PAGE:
Voltammetry Plotting Conventions
Last Updated: 4/24/19 by Support
The two streams of data recorded during a voltammetry experiment are the potential vs. time and the current vs. time. Rather than plot these two streams separately (Fig 3. bottom-left), it is more common to plot current vs. potential (Fig 3. top). Such a plot is called a voltammogram.
Although most electroanalytical researchers agree that current should be plotted along the vertical axis and potential should be plotted along the horizontal axis, there is no widespread agreement as to the orientation (direction) for each axis. Some researchers plot positive (anodic, oxidizing) potentials toward the right while others plot negative (cathodic, reducing) potential toward the right (as per classical polarography tradition). Furthermore, some researchers plot anodic (oxidizing) current upward along the vertical axis, while others plot cathodic (reducing) current in the upward direction.
This means there are four possible conventions for plotting a voltammogram, and one should always take a moment to ascertain the orientation of the axes before interpreting a voltammogram. Fortunately, of the four possible ways to plot a voltammogram, only two are commonly used. The older tradition (based on classical polarography) plots cathodic current upwards along the vertical axis and negative (cathodic, reducing) potentials toward the right along the horizontal axis. A complex voltammogram involving four different limiting currents (Fig 4. Left) illustrates this convention, which is sometimes called the “North American” convention.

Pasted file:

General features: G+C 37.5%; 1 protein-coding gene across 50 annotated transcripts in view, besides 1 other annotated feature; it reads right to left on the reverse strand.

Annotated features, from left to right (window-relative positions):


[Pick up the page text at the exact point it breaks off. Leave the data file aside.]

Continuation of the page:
Fig 4. two popular voltammogram plotting conventions
The same data may be plotted using the “European” convention (Fig 4. Right). This convention plots anodic currents upward along the vertical axis and more positive (anodic, oxidizing) potentials to the right along the horizontal axis. The European convention is more readily understood by those outside the electroanalytical research community (because positive values are plotted to the right along the horizontal axis). Further, IUPAC specifies to use the "European" convention for electrochemical data.
The European convention is used throughout the remainder of this document. Note that this choice also implies a mathematical sign convention for the current. Specifically, positive current values are considered anodic, and negative current values are considered cathodic in this document. This sign convention is somewhat arbitrary, and electrochemical data processing software available from various manufacturers may or may not use this sign convention.